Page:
Review: Trinity #10

Kyle King Kyle King
Expert Contributor
June 25th, 2017

T. Kyle King is a lawyer, a former sports blogger, a panelist on the "Twin Peaks"-centric "Wrapped in Podcast", and a Superman guy.

Review: Trinity #10
Comics
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Trinity #10 continued Batman’s, Superman’s, and Wonder Woman’s odyssey through the disabled and infected Justice League Watchtower in Dead Space — Part 2. The multitalented Francis Manapul provided the story, art, colors, and cover of the latest issue, which ComiConverse writer T. Kyle King is here to review.

Trinity #10 Review:

Cyborg is dying. The Watchtower’s orbit is decaying. Aquaman and the Green Lanterns are infected with an alien virus. Batman and the Flash are trying to reach the escape pods. Superman and Wonder Woman greet the dire warnings of an alien invader with skepticism. Can the trio of heroes save the day in time?

Trinity #10 Synopsis:

Batman and the Flash attempt to incapacitate the infected Aquaman so they can get Cyborg to an escape pod before his power supply is entirely exhausted. The otherworldly sentinel whose planet was overrun by the virus implores Superman and Wonder Woman to help him destroy the Watchtower.

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The Flash vibrates Batman and Cyborg to the next level, leaving just one bulkhead separating them from the escape pods. When the Darknight Detective attempts to blast through the floor with explosives, though, tentacles reach up to snag the Justice Leaguers. Superman attempts to right the plummeting satellite from outside, only to have the infected Green Lanterns appear. Ignoring the imploring alien’s exhortations, Wonder Woman uncovers the truth… but is she too late to be aided by her newfound awareness?

Trinity #10 Analysis:

As the author of Dead Space — Part 2 and the penciller, inker, and colorist for both the cover and the interior artwork, Manapul almost singlehandedly is able to shape the feel and flow of the tale. This gives him the ability — for instance — to paint upon the dark and monochromatic canvas of space with a luminous and multicolored palette. It also permits the creator to offset the calm and confident opening narration of Wonder Woman (lettered by Steve Wands) with chaotic layouts and overlapping action. Although issues like Trinity #10 carry the risk of overworking an individual contributor, Manapul’s singular vision comes through clearly, leaving nothing to be lost in translation.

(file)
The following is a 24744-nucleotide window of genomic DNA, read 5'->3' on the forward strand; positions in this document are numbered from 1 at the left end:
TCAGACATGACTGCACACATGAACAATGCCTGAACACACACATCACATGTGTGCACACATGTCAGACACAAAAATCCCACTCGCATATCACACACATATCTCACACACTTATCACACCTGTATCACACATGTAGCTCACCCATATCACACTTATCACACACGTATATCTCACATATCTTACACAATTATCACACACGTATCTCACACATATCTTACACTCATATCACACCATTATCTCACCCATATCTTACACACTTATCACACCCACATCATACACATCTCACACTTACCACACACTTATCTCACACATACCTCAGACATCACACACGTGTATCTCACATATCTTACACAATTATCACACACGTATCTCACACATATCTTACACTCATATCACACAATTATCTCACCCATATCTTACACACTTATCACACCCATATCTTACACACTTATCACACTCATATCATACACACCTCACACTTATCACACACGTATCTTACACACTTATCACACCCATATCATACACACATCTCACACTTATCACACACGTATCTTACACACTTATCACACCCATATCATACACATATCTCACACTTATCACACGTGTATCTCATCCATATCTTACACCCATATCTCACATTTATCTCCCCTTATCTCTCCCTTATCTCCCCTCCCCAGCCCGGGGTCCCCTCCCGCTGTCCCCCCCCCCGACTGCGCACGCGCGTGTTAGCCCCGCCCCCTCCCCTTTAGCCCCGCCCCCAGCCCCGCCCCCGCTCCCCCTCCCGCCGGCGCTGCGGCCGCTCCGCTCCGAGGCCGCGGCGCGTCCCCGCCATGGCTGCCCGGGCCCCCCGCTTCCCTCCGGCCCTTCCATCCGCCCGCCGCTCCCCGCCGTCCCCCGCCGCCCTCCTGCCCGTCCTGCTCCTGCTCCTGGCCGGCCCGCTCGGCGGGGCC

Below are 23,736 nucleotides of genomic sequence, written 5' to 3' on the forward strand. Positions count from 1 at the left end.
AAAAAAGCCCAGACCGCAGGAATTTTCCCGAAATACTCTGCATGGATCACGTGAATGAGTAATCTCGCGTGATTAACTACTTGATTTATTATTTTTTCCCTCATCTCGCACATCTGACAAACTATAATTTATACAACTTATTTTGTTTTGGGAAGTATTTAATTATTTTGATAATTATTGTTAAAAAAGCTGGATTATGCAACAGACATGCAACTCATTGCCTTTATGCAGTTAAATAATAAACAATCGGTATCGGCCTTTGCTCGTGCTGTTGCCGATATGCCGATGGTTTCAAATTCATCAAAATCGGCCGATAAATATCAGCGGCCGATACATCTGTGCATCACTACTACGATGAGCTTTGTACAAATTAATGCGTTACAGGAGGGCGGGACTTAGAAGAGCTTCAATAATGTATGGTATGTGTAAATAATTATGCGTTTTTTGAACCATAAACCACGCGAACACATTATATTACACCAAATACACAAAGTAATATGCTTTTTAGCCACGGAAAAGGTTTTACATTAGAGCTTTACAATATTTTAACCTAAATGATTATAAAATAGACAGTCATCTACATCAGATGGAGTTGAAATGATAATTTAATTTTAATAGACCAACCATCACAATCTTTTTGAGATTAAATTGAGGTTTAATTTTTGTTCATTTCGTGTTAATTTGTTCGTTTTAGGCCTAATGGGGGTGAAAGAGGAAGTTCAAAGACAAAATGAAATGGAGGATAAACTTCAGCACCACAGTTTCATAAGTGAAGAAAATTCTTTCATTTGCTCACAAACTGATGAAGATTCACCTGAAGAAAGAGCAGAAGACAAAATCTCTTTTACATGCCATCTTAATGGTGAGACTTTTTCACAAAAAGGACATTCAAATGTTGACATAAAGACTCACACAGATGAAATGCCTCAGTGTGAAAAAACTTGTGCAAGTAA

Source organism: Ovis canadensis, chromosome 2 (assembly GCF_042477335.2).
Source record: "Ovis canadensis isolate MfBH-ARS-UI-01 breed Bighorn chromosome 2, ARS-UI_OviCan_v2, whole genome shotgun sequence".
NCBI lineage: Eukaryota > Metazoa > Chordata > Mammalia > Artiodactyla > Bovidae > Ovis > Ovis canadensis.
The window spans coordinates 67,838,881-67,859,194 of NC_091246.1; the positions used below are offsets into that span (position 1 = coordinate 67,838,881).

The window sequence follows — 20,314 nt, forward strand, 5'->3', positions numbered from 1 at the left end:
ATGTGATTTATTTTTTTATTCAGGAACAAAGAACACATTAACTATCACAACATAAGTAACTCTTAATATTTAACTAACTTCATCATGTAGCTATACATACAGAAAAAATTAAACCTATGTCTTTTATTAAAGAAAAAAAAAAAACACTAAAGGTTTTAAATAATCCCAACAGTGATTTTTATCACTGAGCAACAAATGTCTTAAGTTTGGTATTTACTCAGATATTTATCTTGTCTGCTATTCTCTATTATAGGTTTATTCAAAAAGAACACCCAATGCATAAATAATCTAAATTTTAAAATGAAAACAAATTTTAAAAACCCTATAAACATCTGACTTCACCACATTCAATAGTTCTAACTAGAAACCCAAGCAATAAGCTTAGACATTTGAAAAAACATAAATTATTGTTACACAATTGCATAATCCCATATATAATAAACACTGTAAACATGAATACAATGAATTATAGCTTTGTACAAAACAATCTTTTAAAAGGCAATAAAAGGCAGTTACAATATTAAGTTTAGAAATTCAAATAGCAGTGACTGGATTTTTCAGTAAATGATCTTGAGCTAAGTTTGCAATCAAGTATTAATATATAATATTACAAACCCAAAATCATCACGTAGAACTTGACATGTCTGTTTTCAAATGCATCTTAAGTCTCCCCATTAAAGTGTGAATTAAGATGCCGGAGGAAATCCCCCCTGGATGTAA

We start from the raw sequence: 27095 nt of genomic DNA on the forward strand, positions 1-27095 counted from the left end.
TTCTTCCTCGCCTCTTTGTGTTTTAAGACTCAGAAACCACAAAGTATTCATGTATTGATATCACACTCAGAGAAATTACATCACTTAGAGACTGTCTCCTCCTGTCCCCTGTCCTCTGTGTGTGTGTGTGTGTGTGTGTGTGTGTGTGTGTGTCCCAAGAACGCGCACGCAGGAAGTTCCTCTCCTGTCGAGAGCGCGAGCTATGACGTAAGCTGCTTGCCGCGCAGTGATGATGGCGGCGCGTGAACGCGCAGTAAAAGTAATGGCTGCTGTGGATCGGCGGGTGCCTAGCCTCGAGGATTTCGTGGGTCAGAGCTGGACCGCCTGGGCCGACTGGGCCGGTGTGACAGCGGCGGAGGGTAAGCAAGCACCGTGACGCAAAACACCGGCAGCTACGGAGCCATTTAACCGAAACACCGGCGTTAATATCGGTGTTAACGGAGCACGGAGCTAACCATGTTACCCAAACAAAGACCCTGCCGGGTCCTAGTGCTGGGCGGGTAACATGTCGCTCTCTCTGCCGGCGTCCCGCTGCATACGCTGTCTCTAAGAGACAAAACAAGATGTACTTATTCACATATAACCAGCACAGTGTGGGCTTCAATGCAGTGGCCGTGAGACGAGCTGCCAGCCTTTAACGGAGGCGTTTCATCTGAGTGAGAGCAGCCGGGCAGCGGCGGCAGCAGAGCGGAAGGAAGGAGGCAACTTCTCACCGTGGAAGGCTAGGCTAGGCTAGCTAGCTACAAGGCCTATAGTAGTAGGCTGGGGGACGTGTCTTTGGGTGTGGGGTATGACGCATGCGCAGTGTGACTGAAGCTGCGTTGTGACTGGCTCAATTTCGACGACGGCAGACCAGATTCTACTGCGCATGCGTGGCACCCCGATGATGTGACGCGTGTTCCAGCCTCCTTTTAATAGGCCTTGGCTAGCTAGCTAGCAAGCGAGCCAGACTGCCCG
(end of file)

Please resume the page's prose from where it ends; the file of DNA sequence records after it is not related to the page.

The result in this case is a comic filled with energy and personality. The action in Dead Space — Part 2 is very nearly constant, even during the alien interloper’s brief yet evocative exposition. The titular trio shared the descriptive duties, affording each hero a voice, and the Flash likewise was given his own moment to shine when comparing and contrasting Barry Allen’s and Bruce Wayne’s respective detective methods. In a frantic and kinetic double-page spread, Batman faces dire danger with a wry: “Tentacles. I hate tentacles.Trinity #10 does a consistently effective job of using humor and heart to leaven the harrowing and horrifying, building balance by blending elements.

The singleminded intruder serving as a resolute advocate for annihilation as the sole alternative is so unalterably one-note that he sometimes comes across as a tad too on the nose. Science fiction and superhero comics both have long histories of being employed as allegories, but such parables are most effective when the symbolism is less overt. Dead Space — Part 2 begins to tip too far toward literalism in conveying its lesson near the end, where teaching threatens to become preaching when the alien admonishes Diana: “What they are does not matter. They were destroying our way of life! Hundreds turned into thousands! They reproduced so quickly, all we could do was contain them.” The previously understated fable about immigration contained in the pages of Trinity #10 then became in peril of being a little too in your face.

Fortunately, this somewhat clunky dialogue coming from a supposedly emotionless character who serves primarily as a useful story conceit comes in the midst of Wonder Woman’s realization, then is followed immediately by a page-turn reveal of the story’s cliffhanger ending. This combination of dramatic discovery and fresh jeopardy prevents the momentary misstep from derailing Dead Space — Part 2, instead helping to set the stage for the ensuing issue as the circumstances suddenly worsen. On the whole, Trinity #10 maintained the tension, kept the plot advancing, and let the central characters be themselves, with the overall outcome that the story generally worked.

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Don’t allow the comments to be overtaken by Dead Space! ComiConverse with us below about Trinity #10!

T. Kyle King is an Expert Contributor to ComiConverse. Follow him on Twitter: @TKyleKing.

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